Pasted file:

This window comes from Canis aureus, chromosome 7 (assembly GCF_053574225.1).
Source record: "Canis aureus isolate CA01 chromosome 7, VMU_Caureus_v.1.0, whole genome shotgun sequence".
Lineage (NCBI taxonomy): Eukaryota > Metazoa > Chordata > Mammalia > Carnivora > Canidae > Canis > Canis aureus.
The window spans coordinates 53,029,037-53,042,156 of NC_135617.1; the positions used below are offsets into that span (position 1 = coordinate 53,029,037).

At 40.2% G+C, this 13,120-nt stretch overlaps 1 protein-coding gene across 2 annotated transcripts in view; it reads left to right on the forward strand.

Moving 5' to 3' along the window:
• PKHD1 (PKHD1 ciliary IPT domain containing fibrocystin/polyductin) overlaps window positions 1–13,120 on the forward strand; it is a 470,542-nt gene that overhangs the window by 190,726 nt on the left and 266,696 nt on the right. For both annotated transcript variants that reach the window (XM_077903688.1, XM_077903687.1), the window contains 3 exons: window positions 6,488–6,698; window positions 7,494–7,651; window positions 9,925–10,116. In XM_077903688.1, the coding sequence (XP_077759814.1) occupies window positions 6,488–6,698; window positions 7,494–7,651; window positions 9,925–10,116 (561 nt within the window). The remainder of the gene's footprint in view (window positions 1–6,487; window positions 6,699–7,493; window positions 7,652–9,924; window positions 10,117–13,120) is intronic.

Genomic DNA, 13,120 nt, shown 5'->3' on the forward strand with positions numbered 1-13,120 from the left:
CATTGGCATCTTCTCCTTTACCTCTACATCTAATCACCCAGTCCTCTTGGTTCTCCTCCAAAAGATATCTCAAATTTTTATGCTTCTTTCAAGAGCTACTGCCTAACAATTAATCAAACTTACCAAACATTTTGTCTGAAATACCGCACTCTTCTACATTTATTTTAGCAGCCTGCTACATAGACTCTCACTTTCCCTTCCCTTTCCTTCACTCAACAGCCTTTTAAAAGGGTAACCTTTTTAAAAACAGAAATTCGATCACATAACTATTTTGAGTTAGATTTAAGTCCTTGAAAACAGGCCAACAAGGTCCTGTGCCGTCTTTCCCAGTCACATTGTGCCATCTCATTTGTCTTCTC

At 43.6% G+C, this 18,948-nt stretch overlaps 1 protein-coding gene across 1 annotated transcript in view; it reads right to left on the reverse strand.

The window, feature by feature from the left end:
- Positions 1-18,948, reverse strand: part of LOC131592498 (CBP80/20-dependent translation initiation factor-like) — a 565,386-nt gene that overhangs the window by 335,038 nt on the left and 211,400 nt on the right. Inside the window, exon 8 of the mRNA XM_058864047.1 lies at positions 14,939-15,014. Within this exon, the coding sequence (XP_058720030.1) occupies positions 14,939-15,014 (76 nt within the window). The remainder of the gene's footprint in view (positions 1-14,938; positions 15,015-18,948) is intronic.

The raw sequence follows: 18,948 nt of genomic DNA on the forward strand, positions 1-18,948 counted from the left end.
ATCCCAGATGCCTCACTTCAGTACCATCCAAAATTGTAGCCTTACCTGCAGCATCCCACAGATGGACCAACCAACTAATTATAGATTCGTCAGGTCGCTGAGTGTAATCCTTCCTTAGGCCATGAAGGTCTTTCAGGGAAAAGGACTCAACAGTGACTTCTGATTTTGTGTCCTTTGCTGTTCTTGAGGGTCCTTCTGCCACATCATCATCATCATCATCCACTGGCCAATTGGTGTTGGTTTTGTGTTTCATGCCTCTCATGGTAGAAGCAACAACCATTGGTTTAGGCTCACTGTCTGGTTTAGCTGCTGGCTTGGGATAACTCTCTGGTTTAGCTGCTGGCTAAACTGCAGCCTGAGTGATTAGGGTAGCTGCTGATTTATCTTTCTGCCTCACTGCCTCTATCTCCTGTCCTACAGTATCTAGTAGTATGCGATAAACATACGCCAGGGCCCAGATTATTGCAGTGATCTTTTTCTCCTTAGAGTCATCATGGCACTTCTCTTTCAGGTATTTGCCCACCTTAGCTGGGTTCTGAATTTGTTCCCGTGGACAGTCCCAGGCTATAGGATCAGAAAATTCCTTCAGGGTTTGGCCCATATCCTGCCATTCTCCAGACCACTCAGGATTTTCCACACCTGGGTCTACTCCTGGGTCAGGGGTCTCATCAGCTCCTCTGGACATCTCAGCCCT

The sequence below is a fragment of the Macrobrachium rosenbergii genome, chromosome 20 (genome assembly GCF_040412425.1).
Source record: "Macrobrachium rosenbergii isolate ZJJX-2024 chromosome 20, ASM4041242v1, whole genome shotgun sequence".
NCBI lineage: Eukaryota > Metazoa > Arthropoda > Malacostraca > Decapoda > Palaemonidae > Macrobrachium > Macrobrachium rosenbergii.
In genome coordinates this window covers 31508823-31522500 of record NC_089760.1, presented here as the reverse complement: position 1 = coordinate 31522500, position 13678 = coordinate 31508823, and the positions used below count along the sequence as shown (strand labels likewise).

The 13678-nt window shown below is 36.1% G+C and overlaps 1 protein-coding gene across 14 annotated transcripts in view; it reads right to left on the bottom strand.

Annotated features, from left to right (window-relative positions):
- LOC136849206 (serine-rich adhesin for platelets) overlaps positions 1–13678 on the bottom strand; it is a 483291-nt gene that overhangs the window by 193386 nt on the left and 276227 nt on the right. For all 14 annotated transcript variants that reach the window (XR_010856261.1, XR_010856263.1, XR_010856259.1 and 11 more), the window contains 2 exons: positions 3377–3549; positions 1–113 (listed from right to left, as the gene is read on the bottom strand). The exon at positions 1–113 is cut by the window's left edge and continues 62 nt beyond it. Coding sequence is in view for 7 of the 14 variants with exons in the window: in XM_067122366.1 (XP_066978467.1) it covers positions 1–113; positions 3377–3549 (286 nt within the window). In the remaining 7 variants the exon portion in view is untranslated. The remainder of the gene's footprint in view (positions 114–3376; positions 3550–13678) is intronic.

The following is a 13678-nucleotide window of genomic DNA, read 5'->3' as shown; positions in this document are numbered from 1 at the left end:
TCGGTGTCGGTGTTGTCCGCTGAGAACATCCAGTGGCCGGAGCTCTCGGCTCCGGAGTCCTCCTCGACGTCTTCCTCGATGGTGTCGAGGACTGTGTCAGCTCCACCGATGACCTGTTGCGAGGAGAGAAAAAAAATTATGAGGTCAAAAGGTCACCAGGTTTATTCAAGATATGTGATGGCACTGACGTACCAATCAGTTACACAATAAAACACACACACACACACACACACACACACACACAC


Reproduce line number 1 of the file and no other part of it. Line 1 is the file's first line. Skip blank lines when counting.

This window comes from Canis aureus, chromosome 7 (assembly GCF_053574225.1).